The author uses an extensive quotation from Jeremiah 31.31-34. At that time Israel had already been taken away into captivity and Judah was on the verge of destruction. The old covenant was in tatters, all because the people lacked faith, but the Lord promised to establish a new and better covenant!
- The fault of the first covenant (vss. 7-9). The first covenant had fault, but the fault was not the Lord’s! He had been gracious to them, but they had rejected Him; thus the need to “effect a new covenant”. Note that the Lord said this covenant would be “with the house of Israel and with the house of Judah”. In Jeremiah’s day the house of Israel was no more, but the Lord was promising a new covenant with them. The Lord has a different Israel in mind, not a physical nation but those who have the same kind of faith as Abraham (cf. Galatians 3.29).
- An internalized covenant (vs. 10). The old covenant was made with a physical nation, but the new covenant is made with those who voluntarily come to Jesus in faith. That fact is fundamental to understanding the blessings of this new covenant. “The Israel of old never really adopted God’s ways for themselves. God had given them his instructions for how they were to live, but they did not appropriate them, they did not allow those commandments to mold them into the image God wanted them to have. The law was therefore always something that was external to them. In the new relationship with the new Israel, however, things would be different… Acceptable obedience is the outward demonstration of an inward spirit, heart, and mind that is loyal and dedicated to God. It is this inward commitment, which makes obedience meaningful, that would be the basis of the new covenant with God… the important point is that God’s new people would be characterized by a dedication and faithfulness to God that resided not simply in their actions, but in the core of their being.” (David McClister)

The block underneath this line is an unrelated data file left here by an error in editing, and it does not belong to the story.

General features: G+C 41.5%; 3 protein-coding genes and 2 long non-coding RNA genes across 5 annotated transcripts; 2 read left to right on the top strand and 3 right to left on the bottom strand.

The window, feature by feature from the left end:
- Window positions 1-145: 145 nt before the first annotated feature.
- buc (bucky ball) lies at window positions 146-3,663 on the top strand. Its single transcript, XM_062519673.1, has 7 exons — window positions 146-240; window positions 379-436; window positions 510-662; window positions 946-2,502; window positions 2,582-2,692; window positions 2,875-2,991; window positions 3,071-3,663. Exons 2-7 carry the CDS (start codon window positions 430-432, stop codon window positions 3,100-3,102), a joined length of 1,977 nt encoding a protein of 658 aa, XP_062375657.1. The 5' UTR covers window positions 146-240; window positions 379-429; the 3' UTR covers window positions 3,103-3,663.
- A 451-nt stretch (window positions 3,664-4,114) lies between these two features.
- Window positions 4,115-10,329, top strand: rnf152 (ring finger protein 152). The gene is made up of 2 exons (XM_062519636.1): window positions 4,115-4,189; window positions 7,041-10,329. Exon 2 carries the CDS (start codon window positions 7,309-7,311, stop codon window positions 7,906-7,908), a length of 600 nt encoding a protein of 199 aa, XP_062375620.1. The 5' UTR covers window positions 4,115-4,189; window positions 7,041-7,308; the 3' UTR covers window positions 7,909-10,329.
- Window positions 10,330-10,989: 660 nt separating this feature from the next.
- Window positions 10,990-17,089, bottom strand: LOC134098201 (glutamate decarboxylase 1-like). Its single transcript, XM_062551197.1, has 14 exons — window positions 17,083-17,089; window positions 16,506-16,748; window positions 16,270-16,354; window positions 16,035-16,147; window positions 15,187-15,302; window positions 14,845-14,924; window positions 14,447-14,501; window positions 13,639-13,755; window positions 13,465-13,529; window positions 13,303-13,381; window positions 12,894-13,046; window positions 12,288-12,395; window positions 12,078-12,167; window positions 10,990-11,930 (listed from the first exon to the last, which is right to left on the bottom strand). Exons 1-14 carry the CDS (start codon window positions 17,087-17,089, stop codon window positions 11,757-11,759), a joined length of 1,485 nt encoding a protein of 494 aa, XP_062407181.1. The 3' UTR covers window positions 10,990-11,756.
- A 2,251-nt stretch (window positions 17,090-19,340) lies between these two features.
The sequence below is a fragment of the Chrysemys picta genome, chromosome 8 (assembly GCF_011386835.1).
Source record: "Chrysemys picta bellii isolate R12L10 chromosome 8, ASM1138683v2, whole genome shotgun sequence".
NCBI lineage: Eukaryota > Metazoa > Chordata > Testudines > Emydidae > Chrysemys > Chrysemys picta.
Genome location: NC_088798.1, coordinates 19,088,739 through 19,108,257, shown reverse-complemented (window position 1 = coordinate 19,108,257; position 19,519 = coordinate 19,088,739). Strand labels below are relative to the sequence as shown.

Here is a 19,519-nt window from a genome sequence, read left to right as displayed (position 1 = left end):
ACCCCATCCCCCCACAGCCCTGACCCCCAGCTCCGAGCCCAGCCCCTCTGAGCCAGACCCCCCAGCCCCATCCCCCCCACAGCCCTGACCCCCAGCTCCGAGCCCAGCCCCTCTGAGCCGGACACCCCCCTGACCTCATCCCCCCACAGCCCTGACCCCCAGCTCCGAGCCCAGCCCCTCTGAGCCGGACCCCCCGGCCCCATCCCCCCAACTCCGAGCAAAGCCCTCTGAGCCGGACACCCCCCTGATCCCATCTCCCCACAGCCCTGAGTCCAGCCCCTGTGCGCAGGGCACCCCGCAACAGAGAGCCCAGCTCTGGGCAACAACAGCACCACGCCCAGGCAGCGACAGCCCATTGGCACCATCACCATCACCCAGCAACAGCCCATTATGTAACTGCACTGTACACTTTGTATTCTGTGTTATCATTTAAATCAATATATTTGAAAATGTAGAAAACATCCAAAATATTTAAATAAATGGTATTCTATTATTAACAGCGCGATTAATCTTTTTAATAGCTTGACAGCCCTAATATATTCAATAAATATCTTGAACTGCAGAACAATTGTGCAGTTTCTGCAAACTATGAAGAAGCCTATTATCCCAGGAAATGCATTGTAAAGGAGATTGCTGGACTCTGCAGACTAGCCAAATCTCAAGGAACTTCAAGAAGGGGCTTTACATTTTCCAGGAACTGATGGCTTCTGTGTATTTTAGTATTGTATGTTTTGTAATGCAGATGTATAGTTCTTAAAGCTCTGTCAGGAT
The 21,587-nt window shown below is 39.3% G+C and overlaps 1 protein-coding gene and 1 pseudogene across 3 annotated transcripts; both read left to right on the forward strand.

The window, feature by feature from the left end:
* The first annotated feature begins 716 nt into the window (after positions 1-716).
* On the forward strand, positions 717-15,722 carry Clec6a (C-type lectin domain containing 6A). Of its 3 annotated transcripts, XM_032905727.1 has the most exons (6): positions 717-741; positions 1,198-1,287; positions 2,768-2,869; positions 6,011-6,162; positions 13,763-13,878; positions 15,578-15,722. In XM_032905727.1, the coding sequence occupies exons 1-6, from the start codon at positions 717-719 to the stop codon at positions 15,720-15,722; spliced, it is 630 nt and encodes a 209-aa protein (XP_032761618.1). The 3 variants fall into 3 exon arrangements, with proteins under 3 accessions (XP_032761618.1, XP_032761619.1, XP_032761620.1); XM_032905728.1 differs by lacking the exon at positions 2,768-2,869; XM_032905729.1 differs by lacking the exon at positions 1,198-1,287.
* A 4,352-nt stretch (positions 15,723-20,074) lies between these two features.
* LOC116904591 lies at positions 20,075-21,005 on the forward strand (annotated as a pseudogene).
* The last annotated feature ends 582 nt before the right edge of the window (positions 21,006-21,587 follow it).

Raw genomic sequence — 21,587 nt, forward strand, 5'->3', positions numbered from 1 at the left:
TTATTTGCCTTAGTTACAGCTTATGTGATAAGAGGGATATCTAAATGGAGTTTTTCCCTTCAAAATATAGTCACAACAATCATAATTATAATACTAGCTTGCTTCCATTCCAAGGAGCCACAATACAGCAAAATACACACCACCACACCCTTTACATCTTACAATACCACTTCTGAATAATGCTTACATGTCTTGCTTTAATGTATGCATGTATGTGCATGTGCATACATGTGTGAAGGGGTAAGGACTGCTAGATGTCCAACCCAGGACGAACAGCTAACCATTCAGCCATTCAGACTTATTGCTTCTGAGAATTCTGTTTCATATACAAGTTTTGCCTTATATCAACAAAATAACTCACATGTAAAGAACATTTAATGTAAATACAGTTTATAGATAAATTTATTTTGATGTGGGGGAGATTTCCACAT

- A personal covenant (vs. 11). Under the old covenant each succeeding generation had to be taught the will of God and shown the importance of keeping his covenant. And rarely did succeeding generations keep the covenant. But the new covenant is made with believers, thus all know Him! “It would be unnecessary for God’s new people to exhort each other to draw close to God, for that would be the fundamental basis on which they were God’s people in the first place.” (David McClister)
- A perfect covenant (vs. 12). Remember that neither the Levitical priesthood or the Law could make people perfect (see Hebrews 7.11,19), but this covenant does… “I will be merciful to their iniquities, and I will remember their sins no more.” The author will return to this point in chapter 10.
- First covenant now obsolete (vs. 13). There were those who still sought to approach God based on the terms of the old covenant (note vs. 4), but because of Jesus’ better priesthood and the superiority of the new covenant the old was now obsolete. It had served its purpose… and was ready to disappear. It is possible that the author had in mind the destruction of the Jerusalem temple which would occur in AD 70 (cf. Matthew 24).
Leave a Reply